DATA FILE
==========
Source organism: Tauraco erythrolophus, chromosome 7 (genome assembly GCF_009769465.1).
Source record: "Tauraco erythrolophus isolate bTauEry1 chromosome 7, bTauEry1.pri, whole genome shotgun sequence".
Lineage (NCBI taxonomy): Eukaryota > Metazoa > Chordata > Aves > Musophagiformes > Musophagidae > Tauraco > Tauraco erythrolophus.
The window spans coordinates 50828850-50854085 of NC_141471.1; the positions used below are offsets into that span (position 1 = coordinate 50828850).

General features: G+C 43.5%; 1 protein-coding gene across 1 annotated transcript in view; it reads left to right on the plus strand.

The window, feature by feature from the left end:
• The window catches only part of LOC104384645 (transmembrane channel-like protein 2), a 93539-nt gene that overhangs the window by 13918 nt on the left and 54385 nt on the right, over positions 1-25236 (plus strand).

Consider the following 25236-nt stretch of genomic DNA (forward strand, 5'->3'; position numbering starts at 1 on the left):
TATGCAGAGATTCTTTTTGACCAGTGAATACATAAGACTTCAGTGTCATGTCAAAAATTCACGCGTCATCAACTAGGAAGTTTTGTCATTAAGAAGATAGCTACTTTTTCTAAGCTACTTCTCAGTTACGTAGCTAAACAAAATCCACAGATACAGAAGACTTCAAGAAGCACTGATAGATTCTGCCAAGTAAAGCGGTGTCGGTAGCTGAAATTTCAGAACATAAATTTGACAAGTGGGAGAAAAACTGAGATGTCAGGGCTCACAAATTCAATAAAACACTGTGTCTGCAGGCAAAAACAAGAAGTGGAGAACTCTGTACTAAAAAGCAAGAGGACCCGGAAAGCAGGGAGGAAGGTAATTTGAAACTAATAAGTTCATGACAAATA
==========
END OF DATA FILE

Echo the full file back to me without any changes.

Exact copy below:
Source organism: Tauraco erythrolophus, chromosome 7 (genome assembly GCF_009769465.1).
Source record: "Tauraco erythrolophus isolate bTauEry1 chromosome 7, bTauEry1.pri, whole genome shotgun sequence".
Lineage (NCBI taxonomy): Eukaryota > Metazoa > Chordata > Aves > Musophagiformes > Musophagidae > Tauraco > Tauraco erythrolophus.
The window spans coordinates 50828850-50854085 of NC_141471.1; the positions used below are offsets into that span (position 1 = coordinate 50828850).

General features: G+C 43.5%; 1 protein-coding gene across 1 annotated transcript in view; it reads left to right on the plus strand.

The window, feature by feature from the left end:
• The window catches only part of LOC104384645 (transmembrane channel-like protein 2), a 93539-nt gene that overhangs the window by 13918 nt on the left and 54385 nt on the right, over positions 1-25236 (plus strand).

Consider the following 25236-nt stretch of genomic DNA (forward strand, 5'->3'; position numbering starts at 1 on the left):
TATGCAGAGATTCTTTTTGACCAGTGAATACATAAGACTTCAGTGTCATGTCAAAAATTCACGCGTCATCAACTAGGAAGTTTTGTCATTAAGAAGATAGCTACTTTTTCTAAGCTACTTCTCAGTTACGTAGCTAAACAAAATCCACAGATACAGAAGACTTCAAGAAGCACTGATAGATTCTGCCAAGTAAAGCGGTGTCGGTAGCTGAAATTTCAGAACATAAATTTGACAAGTGGGAGAAAAACTGAGATGTCAGGGCTCACAAATTCAATAAAACACTGTGTCTGCAGGCAAAAACAAGAAGTGGAGAACTCTGTACTAAAAAGCAAGAGGACCCGGAAAGCAGGGAGGAAGGTAATTTGAAACTAATAAGTTCATGACAAATA